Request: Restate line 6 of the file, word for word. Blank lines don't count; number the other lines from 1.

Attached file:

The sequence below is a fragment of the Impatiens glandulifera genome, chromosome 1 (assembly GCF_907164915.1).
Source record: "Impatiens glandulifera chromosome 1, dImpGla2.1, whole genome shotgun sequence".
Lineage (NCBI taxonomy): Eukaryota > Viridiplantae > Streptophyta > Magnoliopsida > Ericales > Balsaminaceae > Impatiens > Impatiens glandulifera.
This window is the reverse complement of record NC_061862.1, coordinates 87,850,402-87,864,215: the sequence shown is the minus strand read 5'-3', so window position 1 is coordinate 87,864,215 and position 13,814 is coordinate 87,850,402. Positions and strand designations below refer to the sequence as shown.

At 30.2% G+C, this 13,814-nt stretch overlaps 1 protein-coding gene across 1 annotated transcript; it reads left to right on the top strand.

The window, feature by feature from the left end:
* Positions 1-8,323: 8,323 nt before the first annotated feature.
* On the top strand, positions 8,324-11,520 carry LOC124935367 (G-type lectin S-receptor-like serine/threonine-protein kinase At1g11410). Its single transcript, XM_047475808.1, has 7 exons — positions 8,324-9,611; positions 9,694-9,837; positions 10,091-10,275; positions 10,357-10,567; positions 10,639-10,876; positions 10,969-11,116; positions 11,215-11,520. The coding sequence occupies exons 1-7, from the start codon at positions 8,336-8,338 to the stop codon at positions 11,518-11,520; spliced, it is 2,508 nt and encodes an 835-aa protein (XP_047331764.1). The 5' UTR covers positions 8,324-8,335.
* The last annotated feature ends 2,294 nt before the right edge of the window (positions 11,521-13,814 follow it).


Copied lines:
The window, feature by feature from the left end: